New York City’s Wage Transparency Law to Take Effect November 1, 2022

On January 15, 2022, the New York City Council enacted Local Law 32 of 2022 (Wage Transparency Law or Law) to amend the New York City Human Rights Law (NYCHRL) to require that most employers include compensation data in their job advertisements. The Law was supposed to take effect on May 15, 2022, however, it faced criticism over a number of ambiguities, including undefined penalties. In response, on April 28, 2022, the New York City Council passed an amendment to the Wage Transparency Law. Among the biggest changes is that employers now have until November 1, 2022—more than six months—to ensure compliance with the Law’s requirements. If Mayor Eric Adams signs the Law, which he is expected to do, New York City will become the second jurisdiction in the country (the first being Colorado) to require employers to include minimum and maximum potential salary amounts for open positions in job postings.

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Christina S. Dumitrescu
Christina S. Dumitrescu focuses her practice on labor and employment matters. She represents clients in matters involving theft of trade secrets, breach of contract and fiduciary duty, claims of violation of noncompetition agreements and other restrictive covenants, claims of discrimination and retaliation. Christina has experience in matters including violations of Title VII of the Civil Rights Act of 1964, Age Discrimination in Employment Act of 1967, ERISA, whistleblower provisions of the Sarbanes-Oxley and Dodd-Frank Acts, and Defend Trade Secrets Act. She also counsels clients on various employment law-related issues, including compliance with federal, state and local anti-discrimination and harassment laws, reductions in force, and drafts employee handbooks. Read Christina Dumitrescu's full bio.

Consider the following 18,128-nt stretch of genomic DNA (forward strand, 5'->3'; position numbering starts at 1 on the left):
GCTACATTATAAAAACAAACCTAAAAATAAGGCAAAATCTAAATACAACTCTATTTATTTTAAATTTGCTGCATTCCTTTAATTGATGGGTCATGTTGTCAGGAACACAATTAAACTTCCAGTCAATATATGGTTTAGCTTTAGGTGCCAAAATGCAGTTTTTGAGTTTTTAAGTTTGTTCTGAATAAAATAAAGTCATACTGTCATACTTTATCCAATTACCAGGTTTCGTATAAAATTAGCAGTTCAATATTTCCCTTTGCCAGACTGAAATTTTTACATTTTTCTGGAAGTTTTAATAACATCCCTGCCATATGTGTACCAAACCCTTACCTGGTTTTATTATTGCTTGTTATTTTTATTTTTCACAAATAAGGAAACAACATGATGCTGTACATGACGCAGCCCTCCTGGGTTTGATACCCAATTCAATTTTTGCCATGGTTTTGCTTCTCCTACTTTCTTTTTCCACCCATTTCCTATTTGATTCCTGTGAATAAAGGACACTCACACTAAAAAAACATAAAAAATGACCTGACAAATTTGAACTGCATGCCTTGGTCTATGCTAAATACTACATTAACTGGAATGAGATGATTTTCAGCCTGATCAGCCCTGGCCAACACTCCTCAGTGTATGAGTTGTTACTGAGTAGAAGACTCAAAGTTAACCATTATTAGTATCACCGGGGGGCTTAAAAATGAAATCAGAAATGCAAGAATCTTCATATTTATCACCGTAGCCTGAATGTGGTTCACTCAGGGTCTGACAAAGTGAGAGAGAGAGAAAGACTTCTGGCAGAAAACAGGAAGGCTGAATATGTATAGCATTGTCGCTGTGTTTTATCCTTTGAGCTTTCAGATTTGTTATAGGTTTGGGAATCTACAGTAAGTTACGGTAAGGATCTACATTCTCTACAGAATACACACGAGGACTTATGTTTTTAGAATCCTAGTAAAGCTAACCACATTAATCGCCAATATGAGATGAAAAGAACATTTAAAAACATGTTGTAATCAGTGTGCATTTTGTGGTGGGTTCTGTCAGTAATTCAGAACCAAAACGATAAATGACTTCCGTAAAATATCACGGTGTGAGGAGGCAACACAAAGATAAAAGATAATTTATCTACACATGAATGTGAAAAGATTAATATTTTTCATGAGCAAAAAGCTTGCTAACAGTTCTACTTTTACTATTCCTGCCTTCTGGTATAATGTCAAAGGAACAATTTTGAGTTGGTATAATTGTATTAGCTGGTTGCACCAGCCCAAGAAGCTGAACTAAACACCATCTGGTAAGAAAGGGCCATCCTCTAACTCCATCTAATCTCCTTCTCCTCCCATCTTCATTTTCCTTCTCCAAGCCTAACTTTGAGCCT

Lindsay Ditlow
Lindsay Ditlow is experienced in all aspects of employment law, including litigation, counselling, and corporate transactions. As a trial lawyer, Lindsay has successfully represented numerous clients in employment litigations, including cases involving claims under Title VII, the Americans with Disabilities Act, the Age Discrimination in Employment Act, the Fair Credit Reporting Act, the Family Medical Leave Act and state leave laws, the Inevitable Disclosure Doctrine, state discrimination and retaliation statutes, the Fair Labor Standards Act, and state wage and hour laws. Read Lindsay Ditlow's full bio.


Mark Meredith
Mark Meredith focuses his practice on complex employment litigation, corporate governance issues, trade secret disputes and class actions. Mark represents clients ranging from major financial institutions, Fortune 100 pharmaceuticals and retail stores, and premier fashion houses. He has experience litigating in state and federal courts throughout the United States on a variety of matters, including litigation involving wage and hour class actions, trade secret theft, restrictive covenants, WARN Act class actions, and ERISA claims. He has substantial experience advising executives and corporations with respect to employment contracts, separation agreements, and nondisclosure agreements, all with an eye toward avoiding future litigation. Read Mark Meredith's full bio.


Abigail M. Kagan
Abigail M. Kagan focuses her practice on employment law, with particular experience in conducting transactional due diligence, defending single-plaintiff, class and collective actions, second-chairing labor negotiations, and drafting personnel policies and other employment documents. She has advised clients on EEO concerns, the gig economy, data privacy, leaves of absence, reductions in force, wage and hour audits, unemployment insurance, short-term disability, restrictive covenants, and NLRA application to non-union members. Read Abigail Kagan's full bio.

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